August 9, 2022

Letters: The Power of the Pets

To the Editor:

Re “ ‘For the Dogs’ Has a Whole New Meaning” (June 5), which noted that the $55 billion pet industry appears so healthy in a lackluster economy:

The article should have looked less at products like candles to help dispel pets’ flatulence and more at the consumer-driven demand for better pet foods. The recall of melamine-tainted food in 2007 made pet owners really study the ingredients of mass-produced pet foods they had been feeding their animals — and that is why you see more all-natural and holistic choices today.

Just as it’s not recommended that humans eat fast food three times a day, we should not propose that a dog or cat eat the same grain-based diet daily. Just as a healthy person meets his nutritional needs with a varied diet of fresh food, so does a dog or cat.

Pet industry consumers are pet lovers who rejoice in the glossy coats, bright eyes and vitality of their properly fed companion animals.

Kelly Schlesinger

Houston, June 7

The writer is a sales representative at Natural Pawz, which operates health food stores for pets.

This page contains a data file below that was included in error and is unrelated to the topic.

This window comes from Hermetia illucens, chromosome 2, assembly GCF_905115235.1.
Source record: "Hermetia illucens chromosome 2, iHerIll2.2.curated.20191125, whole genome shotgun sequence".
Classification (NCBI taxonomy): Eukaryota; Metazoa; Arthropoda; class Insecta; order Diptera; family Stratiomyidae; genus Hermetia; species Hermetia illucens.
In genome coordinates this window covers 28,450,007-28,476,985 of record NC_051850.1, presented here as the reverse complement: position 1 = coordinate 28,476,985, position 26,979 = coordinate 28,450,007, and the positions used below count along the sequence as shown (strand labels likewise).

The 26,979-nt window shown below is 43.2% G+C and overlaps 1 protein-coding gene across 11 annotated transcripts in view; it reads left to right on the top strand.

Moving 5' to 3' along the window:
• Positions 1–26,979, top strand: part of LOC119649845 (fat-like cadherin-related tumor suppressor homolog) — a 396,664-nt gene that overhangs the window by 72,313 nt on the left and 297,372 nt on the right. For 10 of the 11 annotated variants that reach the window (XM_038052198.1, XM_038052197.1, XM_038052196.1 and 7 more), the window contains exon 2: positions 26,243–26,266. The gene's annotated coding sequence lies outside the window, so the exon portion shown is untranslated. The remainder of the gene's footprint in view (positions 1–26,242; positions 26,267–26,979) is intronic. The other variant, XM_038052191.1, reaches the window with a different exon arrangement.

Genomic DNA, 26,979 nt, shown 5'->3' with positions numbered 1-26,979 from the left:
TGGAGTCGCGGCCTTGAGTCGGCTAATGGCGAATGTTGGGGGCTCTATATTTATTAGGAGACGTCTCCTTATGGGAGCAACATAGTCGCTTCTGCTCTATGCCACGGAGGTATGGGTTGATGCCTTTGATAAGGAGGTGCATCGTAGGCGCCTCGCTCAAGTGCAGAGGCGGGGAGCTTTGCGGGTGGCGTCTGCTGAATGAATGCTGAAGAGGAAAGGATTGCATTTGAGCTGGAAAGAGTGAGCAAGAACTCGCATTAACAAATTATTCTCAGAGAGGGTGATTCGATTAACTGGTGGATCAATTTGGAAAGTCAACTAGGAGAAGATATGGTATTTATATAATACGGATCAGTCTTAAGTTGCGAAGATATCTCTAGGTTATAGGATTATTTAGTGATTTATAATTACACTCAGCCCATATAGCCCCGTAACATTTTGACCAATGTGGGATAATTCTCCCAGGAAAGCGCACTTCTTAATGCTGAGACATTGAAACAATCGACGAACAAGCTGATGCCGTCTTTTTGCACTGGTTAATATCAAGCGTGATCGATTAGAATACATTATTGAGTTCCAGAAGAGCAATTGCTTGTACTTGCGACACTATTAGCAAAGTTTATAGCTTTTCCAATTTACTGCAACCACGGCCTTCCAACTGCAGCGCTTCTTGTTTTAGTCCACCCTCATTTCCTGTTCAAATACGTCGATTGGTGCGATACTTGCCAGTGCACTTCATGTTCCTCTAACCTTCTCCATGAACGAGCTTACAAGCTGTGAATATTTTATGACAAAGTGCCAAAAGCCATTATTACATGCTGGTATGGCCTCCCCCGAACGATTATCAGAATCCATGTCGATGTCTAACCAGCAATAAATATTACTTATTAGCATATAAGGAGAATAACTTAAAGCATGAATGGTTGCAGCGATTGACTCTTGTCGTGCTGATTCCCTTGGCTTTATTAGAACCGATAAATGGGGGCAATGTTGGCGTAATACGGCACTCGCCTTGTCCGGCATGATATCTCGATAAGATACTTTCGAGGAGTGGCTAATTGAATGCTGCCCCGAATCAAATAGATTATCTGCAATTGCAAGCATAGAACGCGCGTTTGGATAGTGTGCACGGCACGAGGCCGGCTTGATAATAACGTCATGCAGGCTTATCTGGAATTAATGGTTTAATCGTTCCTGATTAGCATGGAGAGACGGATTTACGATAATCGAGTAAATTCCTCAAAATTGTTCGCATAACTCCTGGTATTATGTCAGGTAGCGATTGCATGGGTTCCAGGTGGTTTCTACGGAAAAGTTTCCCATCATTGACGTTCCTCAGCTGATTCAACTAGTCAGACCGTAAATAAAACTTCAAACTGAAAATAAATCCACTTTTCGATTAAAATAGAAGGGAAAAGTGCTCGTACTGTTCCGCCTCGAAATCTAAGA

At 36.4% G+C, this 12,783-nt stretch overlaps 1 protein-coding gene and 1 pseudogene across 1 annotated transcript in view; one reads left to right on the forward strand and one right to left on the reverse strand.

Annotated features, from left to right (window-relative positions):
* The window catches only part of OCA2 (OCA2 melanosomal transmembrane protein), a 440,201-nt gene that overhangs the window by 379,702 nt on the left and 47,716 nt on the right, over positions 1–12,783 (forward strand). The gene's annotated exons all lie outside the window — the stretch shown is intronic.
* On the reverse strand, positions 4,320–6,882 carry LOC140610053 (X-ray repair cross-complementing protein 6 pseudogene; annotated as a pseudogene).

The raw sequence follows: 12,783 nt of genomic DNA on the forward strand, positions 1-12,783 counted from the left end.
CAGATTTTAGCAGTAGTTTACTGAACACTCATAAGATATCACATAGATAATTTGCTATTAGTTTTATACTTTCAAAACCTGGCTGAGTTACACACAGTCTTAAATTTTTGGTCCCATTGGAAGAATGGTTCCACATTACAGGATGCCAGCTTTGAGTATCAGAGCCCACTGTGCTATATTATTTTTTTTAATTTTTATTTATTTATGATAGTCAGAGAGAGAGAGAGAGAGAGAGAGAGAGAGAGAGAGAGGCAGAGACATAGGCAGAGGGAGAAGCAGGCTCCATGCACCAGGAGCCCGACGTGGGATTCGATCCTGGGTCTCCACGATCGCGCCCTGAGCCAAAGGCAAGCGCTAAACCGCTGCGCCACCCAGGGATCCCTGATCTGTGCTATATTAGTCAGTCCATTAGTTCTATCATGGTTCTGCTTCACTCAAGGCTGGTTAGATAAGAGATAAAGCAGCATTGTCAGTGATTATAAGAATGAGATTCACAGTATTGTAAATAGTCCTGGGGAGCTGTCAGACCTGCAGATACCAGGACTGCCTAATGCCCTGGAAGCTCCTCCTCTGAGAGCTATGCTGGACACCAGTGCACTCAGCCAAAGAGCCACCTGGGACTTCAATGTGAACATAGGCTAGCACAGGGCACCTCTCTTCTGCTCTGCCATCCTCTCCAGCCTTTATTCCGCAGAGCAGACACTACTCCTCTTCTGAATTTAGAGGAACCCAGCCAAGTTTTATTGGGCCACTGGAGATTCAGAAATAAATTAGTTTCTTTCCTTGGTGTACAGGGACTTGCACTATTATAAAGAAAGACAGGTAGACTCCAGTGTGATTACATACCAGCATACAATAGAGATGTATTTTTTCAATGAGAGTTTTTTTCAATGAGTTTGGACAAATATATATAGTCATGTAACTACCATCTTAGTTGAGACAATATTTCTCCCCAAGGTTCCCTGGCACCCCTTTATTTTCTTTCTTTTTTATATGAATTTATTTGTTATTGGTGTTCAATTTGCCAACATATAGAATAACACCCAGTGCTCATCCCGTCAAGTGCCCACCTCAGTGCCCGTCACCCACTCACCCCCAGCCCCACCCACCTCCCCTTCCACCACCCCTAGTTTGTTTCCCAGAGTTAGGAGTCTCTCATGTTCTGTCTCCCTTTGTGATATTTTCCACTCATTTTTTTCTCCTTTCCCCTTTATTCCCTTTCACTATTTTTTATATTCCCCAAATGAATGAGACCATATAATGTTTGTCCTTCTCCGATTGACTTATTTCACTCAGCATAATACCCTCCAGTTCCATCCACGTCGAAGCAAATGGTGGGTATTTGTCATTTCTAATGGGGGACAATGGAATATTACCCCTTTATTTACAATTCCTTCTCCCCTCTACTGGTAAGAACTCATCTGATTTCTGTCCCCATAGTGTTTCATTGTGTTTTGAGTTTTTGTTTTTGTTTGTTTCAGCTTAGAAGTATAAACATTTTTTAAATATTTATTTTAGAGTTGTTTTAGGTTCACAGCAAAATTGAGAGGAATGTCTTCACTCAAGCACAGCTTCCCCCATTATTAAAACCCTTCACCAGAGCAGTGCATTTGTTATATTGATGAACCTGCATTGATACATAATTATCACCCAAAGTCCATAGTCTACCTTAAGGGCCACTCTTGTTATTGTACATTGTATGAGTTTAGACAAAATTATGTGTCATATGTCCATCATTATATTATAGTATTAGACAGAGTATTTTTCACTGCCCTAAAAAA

To the Editor:

I applaud people who take excellent care of their animal companions even during difficult economic times, but not all dogs and cats are lucky enough to have gourmet treats and organic food. Some have lost everything, including their homes and the families they love.

Animal shelters across the country are overflowing with animals that have been surrendered by people who have lost their homes or jobs. Other animals have been left behind in empty homes to starve or have been tossed out on the streets like trash.

I encourage caring people to consider donating to an animal food pantry, animal shelter, or low-cost spay/neuter clinic, to help dogs and cats that aren’t as fortunate as their own.

Lindsay Pollard-Post

Holland, Mich., June 7

The writer, who has been a volunteer at a local animal shelter, works for the PETA Foundation.

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